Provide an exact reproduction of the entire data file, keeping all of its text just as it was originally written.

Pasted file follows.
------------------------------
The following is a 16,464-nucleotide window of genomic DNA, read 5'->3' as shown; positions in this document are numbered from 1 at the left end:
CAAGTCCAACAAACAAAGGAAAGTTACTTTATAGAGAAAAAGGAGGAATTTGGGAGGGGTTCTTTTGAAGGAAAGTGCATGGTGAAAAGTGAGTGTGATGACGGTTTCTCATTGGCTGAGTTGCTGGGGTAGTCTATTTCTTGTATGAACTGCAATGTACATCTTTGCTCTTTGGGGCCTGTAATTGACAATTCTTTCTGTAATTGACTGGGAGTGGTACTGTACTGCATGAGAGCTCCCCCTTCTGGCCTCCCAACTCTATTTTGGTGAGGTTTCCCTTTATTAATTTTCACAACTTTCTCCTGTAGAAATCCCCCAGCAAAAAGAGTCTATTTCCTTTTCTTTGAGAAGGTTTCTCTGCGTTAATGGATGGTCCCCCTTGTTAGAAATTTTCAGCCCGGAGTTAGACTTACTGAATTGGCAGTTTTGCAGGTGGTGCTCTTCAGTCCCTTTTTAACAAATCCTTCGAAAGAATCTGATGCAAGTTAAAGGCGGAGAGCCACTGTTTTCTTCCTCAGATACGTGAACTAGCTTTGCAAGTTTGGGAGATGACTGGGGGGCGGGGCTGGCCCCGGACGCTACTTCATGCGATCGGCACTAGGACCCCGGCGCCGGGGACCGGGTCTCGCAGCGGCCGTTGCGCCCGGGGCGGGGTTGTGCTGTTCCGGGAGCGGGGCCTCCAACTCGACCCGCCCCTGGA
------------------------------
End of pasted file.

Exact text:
The following is a 16,464-nucleotide window of genomic DNA, read 5'->3' as shown; positions in this document are numbered from 1 at the left end:
CAAGTCCAACAAACAAAGGAAAGTTACTTTATAGAGAAAAAGGAGGAATTTGGGAGGGGTTCTTTTGAAGGAAAGTGCATGGTGAAAAGTGAGTGTGATGACGGTTTCTCATTGGCTGAGTTGCTGGGGTAGTCTATTTCTTGTATGAACTGCAATGTACATCTTTGCTCTTTGGGGCCTGTAATTGACAATTCTTTCTGTAATTGACTGGGAGTGGTACTGTACTGCATGAGAGCTCCCCCTTCTGGCCTCCCAACTCTATTTTGGTGAGGTTTCCCTTTATTAATTTTCACAACTTTCTCCTGTAGAAATCCCCCAGCAAAAAGAGTCTATTTCCTTTTCTTTGAGAAGGTTTCTCTGCGTTAATGGATGGTCCCCCTTGTTAGAAATTTTCAGCCCGGAGTTAGACTTACTGAATTGGCAGTTTTGCAGGTGGTGCTCTTCAGTCCCTTTTTAACAAATCCTTCGAAAGAATCTGATGCAAGTTAAAGGCGGAGAGCCACTGTTTTCTTCCTCAGATACGTGAACTAGCTTTGCAAGTTTGGGAGATGACTGGGGGGCGGGGCTGGCCCCGGACGCTACTTCATGCGATCGGCACTAGGACCCCGGCGCCGGGGACCGGGTCTCGCAGCGGCCGTTGCGCCCGGGGCGGGGTTGTGCTGTTCCGGGAGCGGGGCCTCCAACTCGACCCGCCCCTGGA